Old Bethpage Village Restoration
The Old Bethpage Village Restoration is a 209-acre (0.85 km2) recreated living museum village in Old Bethpage, New York. The village opened in 1970 with dozens of historic structures that had been saved from demolition by Nassau County. Costumed actors provide demonstrations of 19th-century life. It is the site of the annual Long Island Fair.
The village came into existence in 1963, when Nassau County acquired the Powell property, a 165-acre (0.67 km2) farm located on the Nassau-Suffolk border. According to notes written on the county's 1959 master plan, the site originally was planned to become the Nassau County Zoo.
There are currently 51 preserved and seven reconstructed buildings arranged to simulate a typical mid-19th-century Long Island farming village. Only twenty of the buildings are open to the public.
The Powell Farmhouse is the only building that was originally located at the site before it was purchased by the county. The Manetto Hill Methodist Church from Plainview was the first building moved to the site. Layton's Store sells candy while the Noon Inn is a working tavern which sells root beer and pretzels. The Schenck House is a 1730 Dutch farmhouse. The Bach Blacksmith Shop from Hicksville is used to repair and create all the ironworks used in the village.
There are a number of weekend events including Civil War re-enactments and holiday events, celebrating such occasions as the Fourth of July and Thanksgiving. In the winter, there are also Candlelight Evenings when the front portion of the village is open at night, and the village is decorated for a 19th-century Christmas. There are caroling and specialty snacks and cider, among other festivities. Other special events include "Sheep to Shawl" days, Hands-on-History Sundays (where children can participate in period chores), and Halloween complete with ghost tours, pumpkin carving, and a scavenger hunt. Additionally, the Long Island Fair has been held at the site since the village opened; the fair includes a series of vintage baseball games, played with the mid-19th-century rules, as well as craft sales, and demonstrations of 19th-century crafts and occupations. In recent years, there has been a small summer camp organized for local children in the village, called the Junior Apprentice Program.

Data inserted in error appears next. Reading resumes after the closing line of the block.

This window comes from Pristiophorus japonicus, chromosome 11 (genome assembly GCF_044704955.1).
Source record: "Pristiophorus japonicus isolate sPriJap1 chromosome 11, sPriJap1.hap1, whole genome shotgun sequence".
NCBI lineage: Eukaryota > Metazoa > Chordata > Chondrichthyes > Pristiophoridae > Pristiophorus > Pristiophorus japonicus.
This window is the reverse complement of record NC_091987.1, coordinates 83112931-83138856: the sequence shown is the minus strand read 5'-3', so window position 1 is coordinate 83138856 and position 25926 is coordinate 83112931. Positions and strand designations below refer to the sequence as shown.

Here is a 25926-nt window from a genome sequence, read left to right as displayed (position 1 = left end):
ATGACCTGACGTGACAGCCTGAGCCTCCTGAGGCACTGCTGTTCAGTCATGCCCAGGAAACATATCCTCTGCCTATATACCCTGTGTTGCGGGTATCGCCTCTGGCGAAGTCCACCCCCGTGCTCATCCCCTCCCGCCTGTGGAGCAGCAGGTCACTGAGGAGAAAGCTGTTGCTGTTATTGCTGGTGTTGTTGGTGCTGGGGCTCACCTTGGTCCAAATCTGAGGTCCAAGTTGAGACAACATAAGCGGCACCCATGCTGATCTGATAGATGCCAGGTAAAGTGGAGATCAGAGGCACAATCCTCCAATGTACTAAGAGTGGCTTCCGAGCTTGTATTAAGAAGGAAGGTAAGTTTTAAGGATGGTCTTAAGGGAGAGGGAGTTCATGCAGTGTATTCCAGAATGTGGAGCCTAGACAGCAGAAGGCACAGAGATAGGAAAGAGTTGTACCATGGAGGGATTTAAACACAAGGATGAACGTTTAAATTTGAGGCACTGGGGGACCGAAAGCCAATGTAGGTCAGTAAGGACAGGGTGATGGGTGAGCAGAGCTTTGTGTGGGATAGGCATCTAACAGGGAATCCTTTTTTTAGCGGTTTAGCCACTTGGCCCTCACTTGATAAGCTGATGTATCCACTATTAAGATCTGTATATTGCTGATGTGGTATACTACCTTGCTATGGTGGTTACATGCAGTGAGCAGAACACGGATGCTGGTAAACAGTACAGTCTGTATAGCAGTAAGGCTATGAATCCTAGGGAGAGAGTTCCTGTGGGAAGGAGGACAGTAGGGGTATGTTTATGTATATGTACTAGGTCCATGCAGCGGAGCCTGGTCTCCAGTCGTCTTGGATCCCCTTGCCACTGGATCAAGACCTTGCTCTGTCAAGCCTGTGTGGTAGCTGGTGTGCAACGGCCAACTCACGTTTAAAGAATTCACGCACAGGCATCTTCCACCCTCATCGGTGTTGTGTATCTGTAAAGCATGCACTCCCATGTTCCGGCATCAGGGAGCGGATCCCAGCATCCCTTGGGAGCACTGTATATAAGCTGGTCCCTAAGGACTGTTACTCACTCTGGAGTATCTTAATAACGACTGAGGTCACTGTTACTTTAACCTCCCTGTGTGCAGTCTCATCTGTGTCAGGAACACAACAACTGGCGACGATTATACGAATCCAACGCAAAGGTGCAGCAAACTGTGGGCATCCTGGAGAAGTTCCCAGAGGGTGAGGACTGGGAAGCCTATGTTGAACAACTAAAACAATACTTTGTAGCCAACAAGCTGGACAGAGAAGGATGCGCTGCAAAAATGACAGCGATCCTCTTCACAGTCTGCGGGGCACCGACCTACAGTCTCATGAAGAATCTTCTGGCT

In February 2009, Nassau County Executive Thomas Suozzi proposed closing all county parks including Old Bethpage in order to reduce the county deficit. There was a petition against this proposal, which claimed that 35,000 students visit the village every year.
- "Old Bethpage Village Restoration". Nassau County Department of Parks, Recreation and Museums. Retrieved 2009-04-30.
- Toy, Vivian S. (October 27, 2002). "At Old Bethpage Village, the Restoration Needs a Renovation". New York Times. Retrieved 2009-04-30.
- Connelly, Marjorie (October 20, 1991). "Sunday Outing; A Visit to Nassau County That Is a Trip Back in Time". New York Times. Retrieved 2009-04-30.
- "Old Bethpage Village Restoration Celebrates "1863 Thanksgiving"". Garden City News. Retrieved 2009-05-03.